How to treat sweet itch

How To Treat Sweet Itch

We try to answer some of your questions about the distressing condition of Sweet Itch, what you can do to prevent it, along with how best to treat it…

How can I control Sweet Itch?

Control relies on you doing one or all of the following before the midges start biting:

* Putting a physical barrier in place to prevent the midges from landing on the horse in the first place or by applying an insect repellent. The barrier can be a rug or some sort of oily film that is applied to the coat.

* Killing the midges after they have landed but before they have had a chance to bite.

* Keeping the horse in when midges are most active.

How can I prevent it?

Experience has shown that the best form of protection against sweet itch is from a dedicated sweet itch rug or a "Boett fly rug" as it is sometimes called. A proper sweet itch rug includes the following key features to create the essential barrier between your horse and the midges:

* elasticated at the top of the neck and top of the legs to prevent midges from getting underneath the rug

* a wide, close-fitting belly flap

* a long tail flap that completely covers the dock region

* a rug of fine mesh fabric to prevent the tiny midges from getting through it. 

Take a look at our range of rugs that offer Sweet Itch Rugs here.


It's now easy to see why an ordinary fly rug or cotton sheet will not prevent sweet itch, isn't it? The other point worthy of note is that the sweet itch rug needs to be worn as much as possible when your horse is out in the field and/or in his stable.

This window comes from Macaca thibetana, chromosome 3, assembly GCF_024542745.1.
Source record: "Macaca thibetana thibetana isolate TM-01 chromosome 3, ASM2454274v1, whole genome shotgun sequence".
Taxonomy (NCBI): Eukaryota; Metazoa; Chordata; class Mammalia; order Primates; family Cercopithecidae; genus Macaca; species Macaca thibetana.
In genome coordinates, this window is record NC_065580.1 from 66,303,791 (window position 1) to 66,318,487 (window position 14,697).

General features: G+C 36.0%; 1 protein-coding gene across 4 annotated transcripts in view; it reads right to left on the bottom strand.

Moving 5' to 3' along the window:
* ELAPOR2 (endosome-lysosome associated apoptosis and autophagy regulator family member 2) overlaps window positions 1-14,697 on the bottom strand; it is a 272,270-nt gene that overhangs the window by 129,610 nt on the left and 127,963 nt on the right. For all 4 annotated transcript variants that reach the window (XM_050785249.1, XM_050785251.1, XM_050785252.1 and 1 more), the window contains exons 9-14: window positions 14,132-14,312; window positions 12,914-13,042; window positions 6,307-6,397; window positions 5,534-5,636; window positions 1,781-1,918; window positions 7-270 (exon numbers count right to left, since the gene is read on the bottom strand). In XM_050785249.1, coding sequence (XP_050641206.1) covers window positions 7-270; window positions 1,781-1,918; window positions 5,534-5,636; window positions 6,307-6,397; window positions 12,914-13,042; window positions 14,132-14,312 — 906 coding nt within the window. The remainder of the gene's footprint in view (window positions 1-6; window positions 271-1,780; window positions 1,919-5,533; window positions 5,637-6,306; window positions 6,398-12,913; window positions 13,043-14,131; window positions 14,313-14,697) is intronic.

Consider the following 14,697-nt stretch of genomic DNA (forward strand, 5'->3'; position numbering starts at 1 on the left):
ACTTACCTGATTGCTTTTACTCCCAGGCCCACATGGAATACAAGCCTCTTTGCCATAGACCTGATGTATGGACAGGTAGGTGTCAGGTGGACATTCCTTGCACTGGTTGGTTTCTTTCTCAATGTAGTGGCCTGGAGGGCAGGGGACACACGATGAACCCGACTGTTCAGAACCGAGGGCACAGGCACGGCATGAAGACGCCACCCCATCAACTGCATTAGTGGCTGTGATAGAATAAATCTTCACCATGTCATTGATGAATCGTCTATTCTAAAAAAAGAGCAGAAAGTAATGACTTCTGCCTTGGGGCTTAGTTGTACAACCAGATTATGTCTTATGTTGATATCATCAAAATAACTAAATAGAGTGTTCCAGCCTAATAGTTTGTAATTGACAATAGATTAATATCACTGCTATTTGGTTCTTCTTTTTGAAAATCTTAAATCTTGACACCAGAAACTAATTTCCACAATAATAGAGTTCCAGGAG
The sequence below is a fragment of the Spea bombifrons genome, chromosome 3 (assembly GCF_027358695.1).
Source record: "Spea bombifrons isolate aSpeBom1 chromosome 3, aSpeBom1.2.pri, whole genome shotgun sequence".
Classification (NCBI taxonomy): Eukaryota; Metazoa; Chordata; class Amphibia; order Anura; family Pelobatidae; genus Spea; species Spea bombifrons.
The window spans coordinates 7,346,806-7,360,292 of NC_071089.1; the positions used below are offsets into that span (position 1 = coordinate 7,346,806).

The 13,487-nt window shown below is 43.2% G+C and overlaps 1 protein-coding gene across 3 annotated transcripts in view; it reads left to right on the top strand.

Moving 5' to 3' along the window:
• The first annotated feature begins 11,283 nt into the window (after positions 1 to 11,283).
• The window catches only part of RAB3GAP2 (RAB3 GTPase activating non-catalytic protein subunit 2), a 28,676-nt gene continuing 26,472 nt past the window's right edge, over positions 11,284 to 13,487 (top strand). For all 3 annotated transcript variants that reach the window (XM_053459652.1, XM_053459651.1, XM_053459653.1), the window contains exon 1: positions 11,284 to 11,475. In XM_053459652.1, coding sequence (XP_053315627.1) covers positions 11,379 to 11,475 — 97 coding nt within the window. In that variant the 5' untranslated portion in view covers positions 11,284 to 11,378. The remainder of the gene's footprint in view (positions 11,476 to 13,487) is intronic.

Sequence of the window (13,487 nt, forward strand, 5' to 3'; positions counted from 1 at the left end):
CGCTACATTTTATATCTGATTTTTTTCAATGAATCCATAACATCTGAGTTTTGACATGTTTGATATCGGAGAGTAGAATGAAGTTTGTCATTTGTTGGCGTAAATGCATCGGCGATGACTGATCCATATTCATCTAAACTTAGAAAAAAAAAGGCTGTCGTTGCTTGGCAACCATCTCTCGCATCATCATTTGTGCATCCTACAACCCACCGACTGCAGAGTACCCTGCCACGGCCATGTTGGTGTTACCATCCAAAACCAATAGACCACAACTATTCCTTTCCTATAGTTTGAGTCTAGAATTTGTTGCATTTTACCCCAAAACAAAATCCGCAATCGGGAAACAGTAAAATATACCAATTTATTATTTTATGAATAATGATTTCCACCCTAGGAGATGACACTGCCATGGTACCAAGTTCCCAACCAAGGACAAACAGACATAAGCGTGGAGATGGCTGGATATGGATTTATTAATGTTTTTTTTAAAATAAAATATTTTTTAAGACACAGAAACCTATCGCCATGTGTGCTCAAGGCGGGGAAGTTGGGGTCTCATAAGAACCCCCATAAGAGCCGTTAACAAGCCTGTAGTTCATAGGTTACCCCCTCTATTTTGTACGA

There are some very good potions that can be used to prevent sweet itch if they're used before the midges start to bite, i.e. from early spring onwards. However, some owners would say that these potions are rarely as effective as a sweet itch rug but, as with many such issues, it's down to personal 'trial and error'. Nowadays though, the ingredients of products have to be thoroughly tested to ensure that they can deliver the promises made in their sales pitch, i.e. that they can prevent sweet itch and have had some degree of success. Look out for products that contain either permethrin or cypermethrin as they're particularly good products for prevention.  


How can I treat it? 

There are a huge number of proprietary anti-sweet itch skin lotions and creams available. Most are combinations of repellents and insecticides. They must be applied generously (and as close as possible to the roots of the mane and the tail or dock, extending about a foot [30cm] either side of the spine) and at least daily. The degree of success of these shows that the earlier in the season they're applied, the more successful they are. Products such as the Carr & Day & Martin Killitch Sweet Itch Lotion - see below- contain Benzyl Benzoate. This is an effective topical treatment.  

Carr & Day & Martin Killitch Sweet Itch LotionInsecticides are much more effective if the mane is hogged and the dock is trimmed or pulled short but they must never be applied to inflamed skin. In general, simple fly repellents are useless as they are far too short-acting.

Shampoos and lotions with natural ingredients, such as lavender, chamomile or tea-tree oil can help to sooth angry sores. Look for products that specifically include a reference to "biting flies" as this is what a midge is classed as. Also look for products that have the word "Itch" in their title as this is, of course, the main symptom of sweet itch that the potion must address. 

                       NAF Love The Skin He's In D-Itch Ointment